Tourism and Heritage Minister John Penrose said funding in England would concentrate on projects that support the voluntary and community sector (VCS).
The move follows recent changes to increase the share of lottery funding going to arts, heritage and sport.
"Protecting lottery funding for these types of projects is an important way of building and maintaining the kind of voluntary and community action that is an integral part of the Big Society," said Mr Penrose.
"Along with the recent share change it also marks a return to the lottery's original good causes, ensuring projects that would otherwise not have been possible can go ahead with the help of a lottery grant.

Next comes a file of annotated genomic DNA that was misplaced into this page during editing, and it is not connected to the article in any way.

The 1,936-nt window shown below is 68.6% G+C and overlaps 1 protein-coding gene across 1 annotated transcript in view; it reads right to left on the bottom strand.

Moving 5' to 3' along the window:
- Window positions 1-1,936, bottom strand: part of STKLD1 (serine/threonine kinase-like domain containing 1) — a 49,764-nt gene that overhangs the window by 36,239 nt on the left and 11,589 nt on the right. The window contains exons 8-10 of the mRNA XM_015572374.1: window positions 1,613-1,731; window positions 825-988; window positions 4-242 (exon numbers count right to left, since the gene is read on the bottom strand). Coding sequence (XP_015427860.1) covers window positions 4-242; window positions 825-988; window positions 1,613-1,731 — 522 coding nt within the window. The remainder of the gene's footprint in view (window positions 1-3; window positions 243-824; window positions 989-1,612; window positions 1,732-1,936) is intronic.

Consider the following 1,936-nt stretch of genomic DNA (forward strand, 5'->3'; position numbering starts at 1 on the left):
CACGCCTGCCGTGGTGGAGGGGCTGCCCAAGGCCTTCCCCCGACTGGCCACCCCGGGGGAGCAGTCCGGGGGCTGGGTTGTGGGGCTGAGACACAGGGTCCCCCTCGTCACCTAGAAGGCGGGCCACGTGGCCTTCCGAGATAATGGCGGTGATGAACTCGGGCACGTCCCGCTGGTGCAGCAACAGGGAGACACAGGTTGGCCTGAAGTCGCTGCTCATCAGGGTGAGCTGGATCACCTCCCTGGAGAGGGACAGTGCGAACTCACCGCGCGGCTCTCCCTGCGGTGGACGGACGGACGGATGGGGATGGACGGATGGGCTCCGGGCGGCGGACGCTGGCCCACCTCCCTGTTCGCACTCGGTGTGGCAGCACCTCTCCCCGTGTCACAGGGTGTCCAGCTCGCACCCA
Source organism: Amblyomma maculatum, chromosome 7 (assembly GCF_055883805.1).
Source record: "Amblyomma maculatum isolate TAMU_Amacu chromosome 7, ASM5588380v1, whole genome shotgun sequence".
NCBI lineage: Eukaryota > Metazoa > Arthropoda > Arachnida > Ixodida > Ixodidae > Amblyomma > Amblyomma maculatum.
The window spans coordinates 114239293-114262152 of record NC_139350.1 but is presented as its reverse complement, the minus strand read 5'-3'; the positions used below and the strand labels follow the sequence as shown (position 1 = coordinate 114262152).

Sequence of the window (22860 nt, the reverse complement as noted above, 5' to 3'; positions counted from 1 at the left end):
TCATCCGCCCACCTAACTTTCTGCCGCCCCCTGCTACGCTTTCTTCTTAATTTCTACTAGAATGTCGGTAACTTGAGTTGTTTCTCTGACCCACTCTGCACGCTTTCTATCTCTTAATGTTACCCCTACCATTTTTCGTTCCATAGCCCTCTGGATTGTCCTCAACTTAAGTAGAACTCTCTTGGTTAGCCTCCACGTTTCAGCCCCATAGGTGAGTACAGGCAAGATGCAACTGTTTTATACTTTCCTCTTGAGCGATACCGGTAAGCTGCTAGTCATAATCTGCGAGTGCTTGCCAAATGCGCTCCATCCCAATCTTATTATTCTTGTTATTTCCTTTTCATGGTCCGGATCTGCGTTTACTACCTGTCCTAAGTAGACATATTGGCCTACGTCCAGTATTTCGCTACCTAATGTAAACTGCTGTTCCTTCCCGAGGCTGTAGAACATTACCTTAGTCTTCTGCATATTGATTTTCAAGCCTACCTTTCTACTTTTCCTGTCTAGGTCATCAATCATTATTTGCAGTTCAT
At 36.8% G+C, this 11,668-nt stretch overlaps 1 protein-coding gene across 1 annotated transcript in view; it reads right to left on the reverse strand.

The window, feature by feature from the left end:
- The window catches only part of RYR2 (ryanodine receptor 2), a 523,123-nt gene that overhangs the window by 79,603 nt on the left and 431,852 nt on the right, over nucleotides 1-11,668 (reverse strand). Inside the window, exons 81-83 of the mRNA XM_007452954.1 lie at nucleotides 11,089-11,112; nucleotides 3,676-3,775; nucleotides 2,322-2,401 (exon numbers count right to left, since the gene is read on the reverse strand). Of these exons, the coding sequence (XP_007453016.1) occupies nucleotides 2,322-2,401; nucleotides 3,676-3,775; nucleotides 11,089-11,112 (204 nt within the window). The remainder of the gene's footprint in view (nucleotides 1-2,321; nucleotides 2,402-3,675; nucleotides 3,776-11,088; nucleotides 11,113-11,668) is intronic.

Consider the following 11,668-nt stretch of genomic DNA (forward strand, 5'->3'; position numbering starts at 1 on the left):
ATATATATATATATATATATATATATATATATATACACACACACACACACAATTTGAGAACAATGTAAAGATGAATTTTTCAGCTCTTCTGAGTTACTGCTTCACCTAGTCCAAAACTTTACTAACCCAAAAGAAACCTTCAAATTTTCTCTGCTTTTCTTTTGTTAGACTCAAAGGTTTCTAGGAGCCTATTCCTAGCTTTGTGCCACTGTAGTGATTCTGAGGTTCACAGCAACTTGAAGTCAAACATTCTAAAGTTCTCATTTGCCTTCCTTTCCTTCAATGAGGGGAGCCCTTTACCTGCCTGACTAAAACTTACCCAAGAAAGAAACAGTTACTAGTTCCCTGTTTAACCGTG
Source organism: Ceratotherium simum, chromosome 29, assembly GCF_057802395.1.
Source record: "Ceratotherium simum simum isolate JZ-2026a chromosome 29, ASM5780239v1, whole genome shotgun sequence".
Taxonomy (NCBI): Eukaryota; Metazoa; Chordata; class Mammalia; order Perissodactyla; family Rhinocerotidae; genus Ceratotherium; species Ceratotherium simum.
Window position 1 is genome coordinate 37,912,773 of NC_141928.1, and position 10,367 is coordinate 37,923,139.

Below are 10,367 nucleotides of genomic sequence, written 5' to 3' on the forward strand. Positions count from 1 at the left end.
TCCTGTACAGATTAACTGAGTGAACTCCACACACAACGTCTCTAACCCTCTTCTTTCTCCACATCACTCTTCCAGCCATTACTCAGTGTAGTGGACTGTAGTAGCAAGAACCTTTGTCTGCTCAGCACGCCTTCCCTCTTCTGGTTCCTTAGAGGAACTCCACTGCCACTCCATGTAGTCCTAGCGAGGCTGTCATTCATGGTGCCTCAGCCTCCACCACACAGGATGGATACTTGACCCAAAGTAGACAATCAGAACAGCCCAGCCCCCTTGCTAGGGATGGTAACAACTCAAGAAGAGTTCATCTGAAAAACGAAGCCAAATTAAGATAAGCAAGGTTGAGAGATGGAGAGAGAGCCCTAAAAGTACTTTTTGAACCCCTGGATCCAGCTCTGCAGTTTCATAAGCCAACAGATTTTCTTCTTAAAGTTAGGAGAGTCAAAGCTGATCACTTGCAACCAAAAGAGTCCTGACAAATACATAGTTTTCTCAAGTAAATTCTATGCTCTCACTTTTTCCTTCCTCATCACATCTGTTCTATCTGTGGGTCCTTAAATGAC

"The Big Lottery Fund have already done great work in raising the amount of money that goes to this particular sector and I hope that this will now increase even further."
While it was for Big Lottery to decide which projects to fund, Mr Penrose said he saw no reason why the direction should inhibit its ability to fund voluntary and community organisations working in consortia with local authorities or parish councils.
The news came as the fund rolled out more than £14.6 million to 49 projects across England through its flagship Reaching Communities programme.
Some 49 organisations will benefit from the money.
The new policy direction applies to England only and does not apply to the devolved administrations. The policy direction should not impact on existing award holders.